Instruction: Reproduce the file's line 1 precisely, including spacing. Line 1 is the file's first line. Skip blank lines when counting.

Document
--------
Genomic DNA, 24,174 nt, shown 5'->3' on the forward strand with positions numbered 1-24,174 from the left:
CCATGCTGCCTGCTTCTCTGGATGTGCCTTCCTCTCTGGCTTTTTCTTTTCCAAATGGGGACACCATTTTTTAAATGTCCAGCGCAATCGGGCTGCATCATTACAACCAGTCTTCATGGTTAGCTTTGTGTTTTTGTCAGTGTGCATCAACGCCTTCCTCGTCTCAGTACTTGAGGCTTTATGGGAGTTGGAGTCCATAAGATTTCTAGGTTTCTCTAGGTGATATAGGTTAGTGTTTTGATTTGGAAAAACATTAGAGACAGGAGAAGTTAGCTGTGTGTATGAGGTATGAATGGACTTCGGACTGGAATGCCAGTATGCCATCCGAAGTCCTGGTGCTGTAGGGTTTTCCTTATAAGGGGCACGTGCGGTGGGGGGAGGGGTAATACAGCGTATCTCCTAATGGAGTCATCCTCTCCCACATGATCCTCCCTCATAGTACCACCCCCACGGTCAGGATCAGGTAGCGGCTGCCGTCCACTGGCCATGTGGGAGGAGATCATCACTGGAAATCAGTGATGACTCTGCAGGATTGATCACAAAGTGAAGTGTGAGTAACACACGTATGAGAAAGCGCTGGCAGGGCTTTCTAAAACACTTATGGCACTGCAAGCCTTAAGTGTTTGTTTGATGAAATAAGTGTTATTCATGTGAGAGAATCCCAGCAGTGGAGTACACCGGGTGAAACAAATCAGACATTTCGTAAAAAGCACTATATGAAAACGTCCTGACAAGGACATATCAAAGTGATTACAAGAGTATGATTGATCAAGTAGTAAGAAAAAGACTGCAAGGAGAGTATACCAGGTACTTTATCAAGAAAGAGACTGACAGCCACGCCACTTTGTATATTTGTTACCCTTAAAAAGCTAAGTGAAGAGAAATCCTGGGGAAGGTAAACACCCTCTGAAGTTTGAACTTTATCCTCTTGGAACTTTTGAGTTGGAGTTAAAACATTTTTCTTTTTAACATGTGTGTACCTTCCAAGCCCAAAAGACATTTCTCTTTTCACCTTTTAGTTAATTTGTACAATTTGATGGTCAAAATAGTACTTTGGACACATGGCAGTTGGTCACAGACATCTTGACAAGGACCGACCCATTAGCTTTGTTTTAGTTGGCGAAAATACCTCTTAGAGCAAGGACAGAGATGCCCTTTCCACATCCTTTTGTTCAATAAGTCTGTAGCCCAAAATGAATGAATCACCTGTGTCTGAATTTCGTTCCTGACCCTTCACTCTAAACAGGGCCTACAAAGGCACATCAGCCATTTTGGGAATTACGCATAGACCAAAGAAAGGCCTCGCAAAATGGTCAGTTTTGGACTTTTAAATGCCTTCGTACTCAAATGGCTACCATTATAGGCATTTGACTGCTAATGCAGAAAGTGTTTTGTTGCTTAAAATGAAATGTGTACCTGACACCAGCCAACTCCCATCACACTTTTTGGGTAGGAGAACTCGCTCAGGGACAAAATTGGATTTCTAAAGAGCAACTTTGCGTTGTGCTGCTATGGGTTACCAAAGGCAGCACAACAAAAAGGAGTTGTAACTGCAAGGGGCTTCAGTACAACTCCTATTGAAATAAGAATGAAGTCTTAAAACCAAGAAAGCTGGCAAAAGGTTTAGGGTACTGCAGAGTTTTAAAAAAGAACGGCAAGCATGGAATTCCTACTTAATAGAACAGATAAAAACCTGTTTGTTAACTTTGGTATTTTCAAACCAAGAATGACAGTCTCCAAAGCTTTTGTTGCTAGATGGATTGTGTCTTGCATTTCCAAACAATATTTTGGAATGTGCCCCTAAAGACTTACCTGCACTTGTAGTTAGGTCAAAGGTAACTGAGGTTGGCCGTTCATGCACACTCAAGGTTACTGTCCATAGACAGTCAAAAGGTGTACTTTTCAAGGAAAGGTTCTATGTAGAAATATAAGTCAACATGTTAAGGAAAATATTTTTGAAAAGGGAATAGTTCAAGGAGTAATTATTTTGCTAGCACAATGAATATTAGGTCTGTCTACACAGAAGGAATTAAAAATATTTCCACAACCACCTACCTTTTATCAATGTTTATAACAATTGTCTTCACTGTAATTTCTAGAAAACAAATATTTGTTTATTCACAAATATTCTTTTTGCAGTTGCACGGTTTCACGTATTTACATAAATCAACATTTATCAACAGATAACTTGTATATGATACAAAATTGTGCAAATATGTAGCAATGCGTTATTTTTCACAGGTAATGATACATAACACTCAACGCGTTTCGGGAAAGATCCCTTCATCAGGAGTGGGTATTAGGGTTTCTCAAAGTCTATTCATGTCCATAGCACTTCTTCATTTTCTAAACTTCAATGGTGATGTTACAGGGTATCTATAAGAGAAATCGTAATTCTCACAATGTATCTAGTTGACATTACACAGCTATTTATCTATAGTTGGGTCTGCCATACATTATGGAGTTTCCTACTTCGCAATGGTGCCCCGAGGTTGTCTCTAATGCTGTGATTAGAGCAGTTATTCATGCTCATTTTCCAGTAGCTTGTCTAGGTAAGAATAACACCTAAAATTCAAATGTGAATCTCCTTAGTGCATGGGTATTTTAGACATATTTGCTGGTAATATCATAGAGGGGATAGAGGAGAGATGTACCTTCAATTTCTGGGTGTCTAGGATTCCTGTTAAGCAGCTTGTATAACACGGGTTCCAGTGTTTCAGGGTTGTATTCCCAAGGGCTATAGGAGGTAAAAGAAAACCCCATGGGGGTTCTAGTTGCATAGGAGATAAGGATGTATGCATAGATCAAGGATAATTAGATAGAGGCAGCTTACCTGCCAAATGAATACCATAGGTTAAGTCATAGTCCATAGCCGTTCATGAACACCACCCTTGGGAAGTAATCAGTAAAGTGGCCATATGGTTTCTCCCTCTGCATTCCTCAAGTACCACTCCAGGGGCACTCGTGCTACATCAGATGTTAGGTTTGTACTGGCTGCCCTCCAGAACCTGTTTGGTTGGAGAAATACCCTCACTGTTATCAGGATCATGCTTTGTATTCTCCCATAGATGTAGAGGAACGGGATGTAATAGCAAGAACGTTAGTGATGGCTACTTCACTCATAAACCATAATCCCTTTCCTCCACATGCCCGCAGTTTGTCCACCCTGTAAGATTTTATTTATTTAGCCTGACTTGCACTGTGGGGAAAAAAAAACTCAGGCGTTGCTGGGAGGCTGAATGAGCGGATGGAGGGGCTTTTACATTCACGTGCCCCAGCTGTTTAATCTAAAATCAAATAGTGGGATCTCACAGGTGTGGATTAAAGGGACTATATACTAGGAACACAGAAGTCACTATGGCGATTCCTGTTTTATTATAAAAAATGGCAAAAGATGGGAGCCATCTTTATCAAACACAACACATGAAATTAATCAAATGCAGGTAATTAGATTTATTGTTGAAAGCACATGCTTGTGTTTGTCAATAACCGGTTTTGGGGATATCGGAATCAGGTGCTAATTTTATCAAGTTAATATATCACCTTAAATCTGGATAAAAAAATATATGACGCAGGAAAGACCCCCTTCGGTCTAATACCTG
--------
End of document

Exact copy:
Genomic DNA, 24,174 nt, shown 5'->3' on the forward strand with positions numbered 1-24,174 from the left: